The ten sculptures in Amir Nikravan’s show (all 2018) reconfigured a so-called Eastern motif by architect Edward Durell Stone, of Radio City Music Hall and Museum of Modern Art fame. The motif is a capsule shape that repeats on various white walls in the “Persian-inspired” building Stone designed for Stuart Pharmaceuticals in Pasadena, California. Constructed between 1956 and 1958 and exemplifying midcentury modernist style, the building today provides communal and office space for an apartment complex that has been constructed around it (Nikravan first encountered the capsule pattern while working out at the gym there). Nikravan turned Stone’s motif into wall-mounted and pedestal-based objects that have the vivid colors and lush curves of Frank Stella’s “Protractor Paintings,” the restrained minimalism of Donald Judd’s sculptures, and the playfulness of Richard Artschwager’s “blps.” In reappropriating the orientalizing motif, Nikravan, an American with Persian and Mexican heritage, aims to challenge the tendency in Western art and design to turn other cultures into mere decoration.
The sculptures are plaster-and-wood structures with painted canvas vacuum-sealed to their various planes. Generally, they have circuitous, snaking forms. In some areas they look solid, and in others they are open, appearing like curved sections of steel I-beams, with winding, flat channels surrounded by flanges. Nikravan painted the canvas after sealing it to the sculptural armatures. The channels (due to the texture of the plaster underlying the canvas there) display stuccolike stippling in gradient tones, while the works’ exterior facades exhibit smooth, saturated color, resembling Ellsworth Kelly’s shaped canvases.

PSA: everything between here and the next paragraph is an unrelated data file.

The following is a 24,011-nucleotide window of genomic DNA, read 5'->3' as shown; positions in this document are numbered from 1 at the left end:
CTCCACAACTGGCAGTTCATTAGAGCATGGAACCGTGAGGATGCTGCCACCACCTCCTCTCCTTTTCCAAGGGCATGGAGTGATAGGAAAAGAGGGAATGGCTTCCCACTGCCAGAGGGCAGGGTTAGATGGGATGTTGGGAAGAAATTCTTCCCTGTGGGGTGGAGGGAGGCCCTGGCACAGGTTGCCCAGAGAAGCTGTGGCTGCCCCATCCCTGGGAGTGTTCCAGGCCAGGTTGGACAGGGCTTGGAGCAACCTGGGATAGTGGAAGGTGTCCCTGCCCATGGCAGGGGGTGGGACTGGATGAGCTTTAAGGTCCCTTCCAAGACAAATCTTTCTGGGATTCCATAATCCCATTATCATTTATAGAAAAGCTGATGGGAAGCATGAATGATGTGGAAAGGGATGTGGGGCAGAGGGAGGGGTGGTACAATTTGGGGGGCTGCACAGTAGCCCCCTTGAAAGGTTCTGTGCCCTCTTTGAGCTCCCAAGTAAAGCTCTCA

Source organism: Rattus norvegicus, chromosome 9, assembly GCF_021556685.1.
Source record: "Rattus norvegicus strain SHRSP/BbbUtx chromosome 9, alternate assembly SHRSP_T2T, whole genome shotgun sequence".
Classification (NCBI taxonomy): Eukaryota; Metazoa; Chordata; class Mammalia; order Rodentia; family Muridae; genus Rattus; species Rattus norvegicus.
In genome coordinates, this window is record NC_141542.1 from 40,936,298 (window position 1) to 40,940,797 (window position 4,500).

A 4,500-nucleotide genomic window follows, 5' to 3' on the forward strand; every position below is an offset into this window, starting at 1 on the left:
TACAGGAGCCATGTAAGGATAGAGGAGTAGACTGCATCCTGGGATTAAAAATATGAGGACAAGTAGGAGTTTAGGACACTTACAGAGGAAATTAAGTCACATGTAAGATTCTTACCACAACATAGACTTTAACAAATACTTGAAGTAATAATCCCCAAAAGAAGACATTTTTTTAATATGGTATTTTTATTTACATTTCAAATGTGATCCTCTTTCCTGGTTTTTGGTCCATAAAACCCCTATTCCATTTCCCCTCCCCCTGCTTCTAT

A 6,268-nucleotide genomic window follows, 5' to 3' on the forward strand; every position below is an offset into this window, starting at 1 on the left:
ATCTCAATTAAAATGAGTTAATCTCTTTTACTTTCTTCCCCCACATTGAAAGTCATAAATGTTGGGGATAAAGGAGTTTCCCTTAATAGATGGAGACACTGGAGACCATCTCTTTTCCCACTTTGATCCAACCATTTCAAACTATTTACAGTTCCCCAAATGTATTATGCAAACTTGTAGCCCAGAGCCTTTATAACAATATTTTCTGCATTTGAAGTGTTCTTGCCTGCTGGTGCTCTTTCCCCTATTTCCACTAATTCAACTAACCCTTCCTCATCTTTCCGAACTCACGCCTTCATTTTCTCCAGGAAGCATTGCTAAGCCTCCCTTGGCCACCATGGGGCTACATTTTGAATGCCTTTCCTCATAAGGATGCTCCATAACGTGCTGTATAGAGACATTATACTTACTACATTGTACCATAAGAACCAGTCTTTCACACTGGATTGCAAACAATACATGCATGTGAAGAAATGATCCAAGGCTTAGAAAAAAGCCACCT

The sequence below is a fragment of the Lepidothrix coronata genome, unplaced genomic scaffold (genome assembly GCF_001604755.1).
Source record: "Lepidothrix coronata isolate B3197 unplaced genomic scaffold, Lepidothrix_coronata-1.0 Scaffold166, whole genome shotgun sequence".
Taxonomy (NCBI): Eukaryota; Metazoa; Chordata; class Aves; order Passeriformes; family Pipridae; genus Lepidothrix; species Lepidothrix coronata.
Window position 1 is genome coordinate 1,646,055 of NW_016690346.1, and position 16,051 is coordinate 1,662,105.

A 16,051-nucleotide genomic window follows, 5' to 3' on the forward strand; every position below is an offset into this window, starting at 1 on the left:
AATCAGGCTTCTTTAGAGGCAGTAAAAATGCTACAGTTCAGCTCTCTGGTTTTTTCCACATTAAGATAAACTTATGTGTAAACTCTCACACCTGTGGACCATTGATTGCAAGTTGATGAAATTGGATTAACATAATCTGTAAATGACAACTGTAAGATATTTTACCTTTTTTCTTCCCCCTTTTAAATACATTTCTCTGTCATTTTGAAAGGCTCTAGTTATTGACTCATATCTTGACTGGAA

While all the sculptures allude to the pill-like motif from the Stuart building, the wall-hung Cocktail (Purple) and Cocktail (Yellow) do so most directly: each resembles two interlocked capsules. These candy-colored ovoids approach Finish Fetish in their precise symmetry and clean forms. The other sculptures stray further from the quoted motif, extending its lines or turning its curves this way and that to create the aformentioned twisting forms. Often, these forms suggest plumbing—sometimes even of the bodily sort. Conversation Table, Blockage, and Inversion Therapy, for instance, are vaguely intestinal forms painted in peach and pink hues. Their cold, black plexiglass pedestals only throw the corporeal quality into further relief.
Interference Flow, a wavy orange-colored wall piece, resembles a cartoon worm with its head and tail chopped off. Its title seems to hint at Nikravan’s desire to disrupt historical apparatuses of cultural appropriation and simplistic dichotomies like those of East and West. But Nikravan’s works seem somewhat muddled in this regard. One thinks here of the exhibition’s title. “World of Interiors” likely alludes both to the pharmaceutical and bodily themes of the work and to the interior design magazine. And ultimately, these objects could look at home in one of the spaces featured in such a forum. They seem like high-end products whose polish overpowers any subversive intent.